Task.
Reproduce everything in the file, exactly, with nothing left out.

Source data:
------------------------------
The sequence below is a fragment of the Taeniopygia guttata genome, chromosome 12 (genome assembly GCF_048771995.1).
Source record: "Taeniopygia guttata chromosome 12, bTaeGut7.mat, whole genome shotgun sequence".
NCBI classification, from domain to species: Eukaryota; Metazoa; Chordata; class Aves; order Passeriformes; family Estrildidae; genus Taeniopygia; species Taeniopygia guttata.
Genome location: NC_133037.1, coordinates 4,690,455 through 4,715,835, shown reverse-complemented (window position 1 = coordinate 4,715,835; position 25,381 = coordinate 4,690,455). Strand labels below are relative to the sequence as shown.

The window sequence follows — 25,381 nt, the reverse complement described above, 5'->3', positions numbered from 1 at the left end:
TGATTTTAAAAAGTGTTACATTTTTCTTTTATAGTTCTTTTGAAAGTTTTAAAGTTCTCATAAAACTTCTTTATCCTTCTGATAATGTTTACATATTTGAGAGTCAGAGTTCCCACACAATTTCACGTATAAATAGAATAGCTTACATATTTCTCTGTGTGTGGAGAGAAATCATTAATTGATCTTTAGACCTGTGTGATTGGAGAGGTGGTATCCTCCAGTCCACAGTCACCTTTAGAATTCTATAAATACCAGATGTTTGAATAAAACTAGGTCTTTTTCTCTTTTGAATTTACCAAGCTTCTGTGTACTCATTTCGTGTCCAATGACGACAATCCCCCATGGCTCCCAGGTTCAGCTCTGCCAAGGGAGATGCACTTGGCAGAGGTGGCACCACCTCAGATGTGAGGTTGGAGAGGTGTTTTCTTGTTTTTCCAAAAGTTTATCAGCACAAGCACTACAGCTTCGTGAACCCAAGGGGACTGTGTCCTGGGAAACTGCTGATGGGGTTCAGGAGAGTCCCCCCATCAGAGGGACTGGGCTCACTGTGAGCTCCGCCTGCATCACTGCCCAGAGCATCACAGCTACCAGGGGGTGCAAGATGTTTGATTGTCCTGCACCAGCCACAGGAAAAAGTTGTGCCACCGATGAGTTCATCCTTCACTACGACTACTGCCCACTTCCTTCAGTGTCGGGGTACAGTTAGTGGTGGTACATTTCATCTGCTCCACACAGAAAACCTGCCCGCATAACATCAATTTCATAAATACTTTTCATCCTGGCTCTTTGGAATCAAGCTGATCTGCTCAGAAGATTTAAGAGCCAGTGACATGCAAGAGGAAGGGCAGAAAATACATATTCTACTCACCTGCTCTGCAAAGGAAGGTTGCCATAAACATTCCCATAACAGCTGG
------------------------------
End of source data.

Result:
The sequence below is a fragment of the Taeniopygia guttata genome, chromosome 12 (genome assembly GCF_048771995.1).
Source record: "Taeniopygia guttata chromosome 12, bTaeGut7.mat, whole genome shotgun sequence".
NCBI classification, from domain to species: Eukaryota; Metazoa; Chordata; class Aves; order Passeriformes; family Estrildidae; genus Taeniopygia; species Taeniopygia guttata.
Genome location: NC_133037.1, coordinates 4,690,455 through 4,715,835, shown reverse-complemented (window position 1 = coordinate 4,715,835; position 25,381 = coordinate 4,690,455). Strand labels below are relative to the sequence as shown.

The window sequence follows — 25,381 nt, the reverse complement described above, 5'->3', positions numbered from 1 at the left end:
TGATTTTAAAAAGTGTTACATTTTTCTTTTATAGTTCTTTTGAAAGTTTTAAAGTTCTCATAAAACTTCTTTATCCTTCTGATAATGTTTACATATTTGAGAGTCAGAGTTCCCACACAATTTCACGTATAAATAGAATAGCTTACATATTTCTCTGTGTGTGGAGAGAAATCATTAATTGATCTTTAGACCTGTGTGATTGGAGAGGTGGTATCCTCCAGTCCACAGTCACCTTTAGAATTCTATAAATACCAGATGTTTGAATAAAACTAGGTCTTTTTCTCTTTTGAATTTACCAAGCTTCTGTGTACTCATTTCGTGTCCAATGACGACAATCCCCCATGGCTCCCAGGTTCAGCTCTGCCAAGGGAGATGCACTTGGCAGAGGTGGCACCACCTCAGATGTGAGGTTGGAGAGGTGTTTTCTTGTTTTTCCAAAAGTTTATCAGCACAAGCACTACAGCTTCGTGAACCCAAGGGGACTGTGTCCTGGGAAACTGCTGATGGGGTTCAGGAGAGTCCCCCCATCAGAGGGACTGGGCTCACTGTGAGCTCCGCCTGCATCACTGCCCAGAGCATCACAGCTACCAGGGGGTGCAAGATGTTTGATTGTCCTGCACCAGCCACAGGAAAAAGTTGTGCCACCGATGAGTTCATCCTTCACTACGACTACTGCCCACTTCCTTCAGTGTCGGGGTACAGTTAGTGGTGGTACATTTCATCTGCTCCACACAGAAAACCTGCCCGCATAACATCAATTTCATAAATACTTTTCATCCTGGCTCTTTGGAATCAAGCTGATCTGCTCAGAAGATTTAAGAGCCAGTGACATGCAAGAGGAAGGGCAGAAAATACATATTCTACTCACCTGCTCTGCAAAGGAAGGTTGCCATAAACATTCCCATAACAGCTGG